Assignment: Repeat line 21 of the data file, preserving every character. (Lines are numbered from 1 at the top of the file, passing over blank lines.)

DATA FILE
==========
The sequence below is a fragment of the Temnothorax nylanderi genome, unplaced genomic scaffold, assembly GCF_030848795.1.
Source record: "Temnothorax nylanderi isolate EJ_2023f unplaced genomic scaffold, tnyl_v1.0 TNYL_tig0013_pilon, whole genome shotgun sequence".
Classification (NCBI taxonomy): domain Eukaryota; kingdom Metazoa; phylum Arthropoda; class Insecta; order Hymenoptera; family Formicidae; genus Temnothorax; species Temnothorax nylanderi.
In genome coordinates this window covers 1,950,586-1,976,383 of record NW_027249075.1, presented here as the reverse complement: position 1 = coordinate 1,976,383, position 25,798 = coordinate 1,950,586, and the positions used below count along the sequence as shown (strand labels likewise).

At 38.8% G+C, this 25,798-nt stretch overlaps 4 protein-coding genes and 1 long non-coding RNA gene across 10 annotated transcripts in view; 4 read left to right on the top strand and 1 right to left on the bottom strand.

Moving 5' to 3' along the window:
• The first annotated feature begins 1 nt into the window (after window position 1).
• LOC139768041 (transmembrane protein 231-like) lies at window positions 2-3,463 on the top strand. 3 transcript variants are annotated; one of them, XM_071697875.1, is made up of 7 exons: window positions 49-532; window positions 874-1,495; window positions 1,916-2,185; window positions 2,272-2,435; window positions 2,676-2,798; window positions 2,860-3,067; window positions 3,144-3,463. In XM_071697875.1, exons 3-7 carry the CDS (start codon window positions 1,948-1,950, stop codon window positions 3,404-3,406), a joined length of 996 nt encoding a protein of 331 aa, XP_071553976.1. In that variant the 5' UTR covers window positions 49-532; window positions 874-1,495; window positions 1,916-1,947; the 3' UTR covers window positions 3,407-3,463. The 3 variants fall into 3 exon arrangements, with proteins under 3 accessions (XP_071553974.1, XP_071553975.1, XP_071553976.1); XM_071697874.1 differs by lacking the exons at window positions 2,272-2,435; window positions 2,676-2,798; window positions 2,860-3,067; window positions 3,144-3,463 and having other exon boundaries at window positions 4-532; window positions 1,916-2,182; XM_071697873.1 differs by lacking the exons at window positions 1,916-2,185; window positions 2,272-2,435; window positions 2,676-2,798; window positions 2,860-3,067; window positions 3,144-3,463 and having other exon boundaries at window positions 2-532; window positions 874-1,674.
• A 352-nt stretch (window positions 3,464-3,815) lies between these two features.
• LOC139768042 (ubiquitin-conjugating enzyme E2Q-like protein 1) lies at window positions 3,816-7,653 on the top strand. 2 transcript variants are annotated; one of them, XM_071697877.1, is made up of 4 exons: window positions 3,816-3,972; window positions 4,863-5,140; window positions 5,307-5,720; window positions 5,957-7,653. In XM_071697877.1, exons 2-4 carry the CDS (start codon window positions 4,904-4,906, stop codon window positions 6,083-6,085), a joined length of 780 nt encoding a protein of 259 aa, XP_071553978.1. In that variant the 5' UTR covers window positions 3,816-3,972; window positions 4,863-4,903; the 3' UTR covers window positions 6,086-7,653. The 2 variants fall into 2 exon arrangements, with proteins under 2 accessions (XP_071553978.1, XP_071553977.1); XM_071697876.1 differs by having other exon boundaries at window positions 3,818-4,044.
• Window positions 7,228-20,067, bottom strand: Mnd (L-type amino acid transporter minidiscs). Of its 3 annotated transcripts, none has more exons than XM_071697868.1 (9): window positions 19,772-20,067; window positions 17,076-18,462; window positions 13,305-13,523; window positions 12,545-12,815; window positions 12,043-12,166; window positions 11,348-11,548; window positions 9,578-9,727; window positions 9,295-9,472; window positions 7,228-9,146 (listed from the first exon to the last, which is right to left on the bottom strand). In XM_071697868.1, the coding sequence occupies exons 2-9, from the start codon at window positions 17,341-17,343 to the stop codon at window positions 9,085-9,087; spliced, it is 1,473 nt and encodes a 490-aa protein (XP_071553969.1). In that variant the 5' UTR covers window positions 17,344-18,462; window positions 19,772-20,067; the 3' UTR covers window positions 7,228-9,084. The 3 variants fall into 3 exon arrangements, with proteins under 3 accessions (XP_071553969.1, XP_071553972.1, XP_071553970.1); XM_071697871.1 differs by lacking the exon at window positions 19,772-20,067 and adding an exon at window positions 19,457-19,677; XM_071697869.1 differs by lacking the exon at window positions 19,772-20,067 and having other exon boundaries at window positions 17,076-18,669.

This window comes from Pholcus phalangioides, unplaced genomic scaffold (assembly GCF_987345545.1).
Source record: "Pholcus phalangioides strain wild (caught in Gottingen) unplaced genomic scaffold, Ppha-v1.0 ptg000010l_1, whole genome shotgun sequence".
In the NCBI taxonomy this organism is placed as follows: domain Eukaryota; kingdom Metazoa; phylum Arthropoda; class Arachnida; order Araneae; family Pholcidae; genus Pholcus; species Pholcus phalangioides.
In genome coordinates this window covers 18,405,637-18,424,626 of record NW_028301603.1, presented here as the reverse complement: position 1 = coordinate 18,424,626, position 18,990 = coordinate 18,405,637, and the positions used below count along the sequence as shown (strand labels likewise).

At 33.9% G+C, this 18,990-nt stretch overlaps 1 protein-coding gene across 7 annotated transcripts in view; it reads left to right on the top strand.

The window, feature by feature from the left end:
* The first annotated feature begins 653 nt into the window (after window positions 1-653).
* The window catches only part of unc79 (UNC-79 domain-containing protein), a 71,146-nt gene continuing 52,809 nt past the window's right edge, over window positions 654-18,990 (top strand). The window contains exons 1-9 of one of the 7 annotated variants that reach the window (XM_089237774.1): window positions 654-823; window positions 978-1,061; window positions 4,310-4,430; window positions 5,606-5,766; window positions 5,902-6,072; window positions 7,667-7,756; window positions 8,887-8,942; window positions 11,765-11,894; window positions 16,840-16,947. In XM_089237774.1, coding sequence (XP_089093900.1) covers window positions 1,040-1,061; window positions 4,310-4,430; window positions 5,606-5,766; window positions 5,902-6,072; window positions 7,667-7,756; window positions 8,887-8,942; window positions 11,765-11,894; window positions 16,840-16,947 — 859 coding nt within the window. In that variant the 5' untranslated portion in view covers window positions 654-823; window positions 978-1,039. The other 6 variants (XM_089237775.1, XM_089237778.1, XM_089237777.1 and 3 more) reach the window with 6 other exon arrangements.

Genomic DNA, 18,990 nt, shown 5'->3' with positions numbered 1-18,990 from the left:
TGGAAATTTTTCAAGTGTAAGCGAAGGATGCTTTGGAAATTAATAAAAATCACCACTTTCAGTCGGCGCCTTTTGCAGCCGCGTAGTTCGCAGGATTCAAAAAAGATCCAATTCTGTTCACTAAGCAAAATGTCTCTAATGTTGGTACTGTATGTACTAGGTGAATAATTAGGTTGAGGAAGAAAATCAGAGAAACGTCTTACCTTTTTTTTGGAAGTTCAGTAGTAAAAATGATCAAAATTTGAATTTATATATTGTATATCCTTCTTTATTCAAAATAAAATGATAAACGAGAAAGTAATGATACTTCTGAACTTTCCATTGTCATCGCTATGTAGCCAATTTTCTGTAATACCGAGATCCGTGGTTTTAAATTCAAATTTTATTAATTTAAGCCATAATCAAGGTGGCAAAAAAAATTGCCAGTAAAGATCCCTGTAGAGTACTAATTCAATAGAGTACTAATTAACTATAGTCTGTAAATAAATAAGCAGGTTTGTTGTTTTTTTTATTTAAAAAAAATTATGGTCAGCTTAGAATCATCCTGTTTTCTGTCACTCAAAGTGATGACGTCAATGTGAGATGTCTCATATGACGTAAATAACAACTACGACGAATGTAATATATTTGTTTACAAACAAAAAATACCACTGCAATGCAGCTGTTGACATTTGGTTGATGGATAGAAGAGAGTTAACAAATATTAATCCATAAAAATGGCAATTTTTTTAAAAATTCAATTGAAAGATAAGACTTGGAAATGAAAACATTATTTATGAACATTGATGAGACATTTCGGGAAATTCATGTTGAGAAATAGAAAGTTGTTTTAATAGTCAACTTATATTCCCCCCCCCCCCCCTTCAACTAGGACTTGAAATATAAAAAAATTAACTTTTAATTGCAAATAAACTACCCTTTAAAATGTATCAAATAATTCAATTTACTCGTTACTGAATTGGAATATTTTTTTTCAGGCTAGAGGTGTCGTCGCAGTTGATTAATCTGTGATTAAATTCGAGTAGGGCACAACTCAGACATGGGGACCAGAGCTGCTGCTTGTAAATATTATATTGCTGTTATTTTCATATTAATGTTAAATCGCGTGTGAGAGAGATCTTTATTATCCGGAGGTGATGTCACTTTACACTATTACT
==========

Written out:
TGGAAATTTTTCAAGTGTAAGCGAAGGATGCTTTGGAAATTAATAAAAATCACCACTTTCAGTCGGCGCCTTTTGCAGCCGCGTAGTTCGCAGGATTCAAAAAAGATCCAATTCTGTTCACTAAGCAAAATGTCTCTAATGTTGGTACTGTATGTACTAGGTGAATAATTAGGTTGAGGAAGAAAATCAGAGAAACGTCTTACCTTTTTTTTGGAAGTTCAGTAGTAAAAATGATCAAAATTTGAATTTATATATTGTATATCCTTCTTTATTCAAAATAAAATGATAAACGAGAAAGTAATGATACTTCTGAACTTTCCATTGTCATCGCTATGTAGCCAATTTTCTGTAATACCGAGATCCGTGGTTTTAAATTCAAATTTTATTAATTTAAGCCATAATCAAGGTGGCAAAAAAAATTGCCAGTAAAGATCCCTGTAGAGTACTAATTCAATAGAGTACTAATTAACTATAGTCTGTAAATAAATAAGCAGGTTTGTTGTTTTTTTTATTTAAAAAAAATTATGGTCAGCTTAGAATCATCCTGTTTTCTGTCACTCAAAGTGATGACGTCAATGTGAGATGTCTCATATGACGTAAATAACAACTACGACGAATGTAATATATTTGTTTACAAACAAAAAATACCACTGCAATGCAGCTGTTGACATTTGGTTGATGGATAGAAGAGAGTTAACAAATATTAATCCATAAAAATGGCAATTTTTTTAAAAATTCAATTGAAAGATAAGACTTGGAAATGAAAACATTATTTATGAACATTGATGAGACATTTCGGGAAATTCATGTTGAGAAATAGAAAGTTGTTTTAATAGTCAACTTATATTCCCCCCCCCCCCCCTTCAACTAGGACTTGAAATATAAAAAAATTAACTTTTAATTGCAAATAAACTACCCTTTAAAATGTATCAAATAATTCAATTTACTCGTTACTGAATTGGAATATTTTTTTTCAGGCTAGAGGTGTCGTCGCAGTTGATTAATCTGTGATTAAATTCGAGTAGGGCACAACTCAGACATGGGGACCAGAGCTGCTGCTTGTAAATATTATATTGCTGTTATTTTCATATTAATGTTAAATCGCGTGTGAGAGAGATCTTTATTATCCGGAGGTGATGTCACTTTACACTATTACT